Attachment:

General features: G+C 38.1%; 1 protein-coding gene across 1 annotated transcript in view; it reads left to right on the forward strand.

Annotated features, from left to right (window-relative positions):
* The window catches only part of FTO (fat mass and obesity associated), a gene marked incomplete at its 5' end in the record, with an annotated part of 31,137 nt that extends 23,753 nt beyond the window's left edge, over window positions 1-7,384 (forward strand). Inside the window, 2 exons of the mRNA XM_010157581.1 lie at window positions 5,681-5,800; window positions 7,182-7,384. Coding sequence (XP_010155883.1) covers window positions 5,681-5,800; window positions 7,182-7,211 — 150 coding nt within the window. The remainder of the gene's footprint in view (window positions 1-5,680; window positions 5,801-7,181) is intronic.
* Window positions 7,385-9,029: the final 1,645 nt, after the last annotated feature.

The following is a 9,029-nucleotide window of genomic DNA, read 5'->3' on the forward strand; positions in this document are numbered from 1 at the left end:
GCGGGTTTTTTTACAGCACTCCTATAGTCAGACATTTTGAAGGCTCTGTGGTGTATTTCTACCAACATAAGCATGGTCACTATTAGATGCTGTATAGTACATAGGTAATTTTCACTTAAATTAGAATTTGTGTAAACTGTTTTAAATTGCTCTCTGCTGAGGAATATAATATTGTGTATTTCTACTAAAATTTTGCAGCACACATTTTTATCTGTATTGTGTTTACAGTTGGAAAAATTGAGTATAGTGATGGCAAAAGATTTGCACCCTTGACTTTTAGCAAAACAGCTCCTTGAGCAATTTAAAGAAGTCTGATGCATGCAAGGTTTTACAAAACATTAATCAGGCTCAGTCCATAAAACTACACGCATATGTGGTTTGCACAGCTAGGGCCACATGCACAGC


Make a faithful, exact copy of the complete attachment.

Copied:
General features: G+C 38.1%; 1 protein-coding gene across 1 annotated transcript in view; it reads left to right on the forward strand.

Annotated features, from left to right (window-relative positions):
* The window catches only part of FTO (fat mass and obesity associated), a gene marked incomplete at its 5' end in the record, with an annotated part of 31,137 nt that extends 23,753 nt beyond the window's left edge, over window positions 1-7,384 (forward strand). Inside the window, 2 exons of the mRNA XM_010157581.1 lie at window positions 5,681-5,800; window positions 7,182-7,384. Coding sequence (XP_010155883.1) covers window positions 5,681-5,800; window positions 7,182-7,211 — 150 coding nt within the window. The remainder of the gene's footprint in view (window positions 1-5,680; window positions 5,801-7,181) is intronic.
* Window positions 7,385-9,029: the final 1,645 nt, after the last annotated feature.

The following is a 9,029-nucleotide window of genomic DNA, read 5'->3' on the forward strand; positions in this document are numbered from 1 at the left end:
GCGGGTTTTTTTACAGCACTCCTATAGTCAGACATTTTGAAGGCTCTGTGGTGTATTTCTACCAACATAAGCATGGTCACTATTAGATGCTGTATAGTACATAGGTAATTTTCACTTAAATTAGAATTTGTGTAAACTGTTTTAAATTGCTCTCTGCTGAGGAATATAATATTGTGTATTTCTACTAAAATTTTGCAGCACACATTTTTATCTGTATTGTGTTTACAGTTGGAAAAATTGAGTATAGTGATGGCAAAAGATTTGCACCCTTGACTTTTAGCAAAACAGCTCCTTGAGCAATTTAAAGAAGTCTGATGCATGCAAGGTTTTACAAAACATTAATCAGGCTCAGTCCATAAAACTACACGCATATGTGGTTTGCACAGCTAGGGCCACATGCACAGC